Marinho took park in a procedure at the Federal University of Ceara (UFC), Brazil. Researchers at the UFC treated the fish’s skin to turn it into cellular tissue that was later molded with silicone. Thanks to the surgery she has been able to have sex with her partner. Describing the experience, she said: “It was a wonderful moment because everything worked perfectly. There was no pain; just a great deal of pleasure and satisfaction.”
The fish skin undergoes a special cleaning and sterilisation process in the lab followed by irradiation to kill viruses. Reports state that the fish skin was then absorbed into her body and transformed into tissue that lines the vaginal tract.
Marinho has reportedly thanked the UFC team for their work in the surgery, also telling reporters: “It felt so good to have something the majority of women take for granted.”
Message claims that a large quantity of UPS uniforms has recently been bought on eBay and that the uniforms could be used by criminals or terrorists posing as delivery drivers.
The claims in the warning are false. The story is an urban legend that has now been circulating for many years. There are no credible reports that support the claims in this old warning message in any way and it should not be taken seriously.
Subject: UPS Uniforms “WARNING” – a heads-up message
Government Warning regarding purchase of UPS uniforms:
There has been a huge purchase, $32,000 worth, of United Parcel Service (UPS) uniforms on eBay over the last 30 days. This could represent a serious threat as bogus drivers(terrorists) can drop off anything to anyone with deadly consequences! If you have ANY questions when a UPS driver appears at your door they should be able to furnish VALID I.D.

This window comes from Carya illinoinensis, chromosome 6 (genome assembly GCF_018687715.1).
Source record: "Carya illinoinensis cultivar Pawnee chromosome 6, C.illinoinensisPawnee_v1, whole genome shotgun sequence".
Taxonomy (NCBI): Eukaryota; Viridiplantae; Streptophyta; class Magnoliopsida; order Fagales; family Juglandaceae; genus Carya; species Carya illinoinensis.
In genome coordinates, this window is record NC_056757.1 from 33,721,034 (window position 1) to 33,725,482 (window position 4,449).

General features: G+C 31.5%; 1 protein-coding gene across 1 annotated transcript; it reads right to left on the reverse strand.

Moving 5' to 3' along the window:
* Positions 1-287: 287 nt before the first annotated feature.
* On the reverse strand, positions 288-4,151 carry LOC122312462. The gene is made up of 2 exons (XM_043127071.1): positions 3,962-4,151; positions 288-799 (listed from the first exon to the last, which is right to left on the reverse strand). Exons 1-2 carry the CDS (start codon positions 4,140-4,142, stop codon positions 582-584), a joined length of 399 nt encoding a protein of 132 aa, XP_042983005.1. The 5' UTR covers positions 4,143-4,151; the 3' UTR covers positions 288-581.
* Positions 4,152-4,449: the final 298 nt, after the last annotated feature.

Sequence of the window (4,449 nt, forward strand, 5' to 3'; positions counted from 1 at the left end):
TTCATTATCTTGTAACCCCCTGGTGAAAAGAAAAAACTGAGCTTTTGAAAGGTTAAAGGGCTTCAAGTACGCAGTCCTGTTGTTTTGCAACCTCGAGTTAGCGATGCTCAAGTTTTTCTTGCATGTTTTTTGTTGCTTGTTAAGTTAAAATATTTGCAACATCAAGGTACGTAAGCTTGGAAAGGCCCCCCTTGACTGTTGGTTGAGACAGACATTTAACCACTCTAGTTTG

Additionally, if someone in a UPS uniform comes to make a drop off or pick up, make absolutely sure they are driving a UPS truck. UPS doesn’t make deliveries or pickups in anything, except a company vehicle. If you have a problem, call your local law enforcement agency right away!
BEAVER DAM, Wis. (CBS 58) — There’s a conflict between the owner of a pole dancing fitness studio and a reverend in Beaver Dam, the priest doesn’t think it belongs downtown and the owner said he’s being ignorant.
Studio Paramour has pole dancing classes that are meant to be a fun way to get students in shape. Abigail Balliett and Amanda Garcia have been coming to pole fitness classes for about four weeks.
“From your neck to your toes, it harder than any workout I have ever done,” student Abigail Balliett said.
Students say it’s not only a great workout, but gives them confidence.
“I can be me. I don’t have to hide anything and I’m getting stronger,” Balliett said. “That’s the best part,” Garcia continues.
The work was published in the journal Experimental Eye Research earlier this month. To create 3D printed corneas, scientists had to create an ink that’s thin enough to be pushed through a 3D printer’s nozzle and at the same time, it should be stiff enough to hold its shape.
Through heavy investments technology and the creation of a maple syrup federation– which its critics allege operates like a cartel – the province is responsible for nearly 90% of Canada’s production, and until recently, three-quarters of global consumption.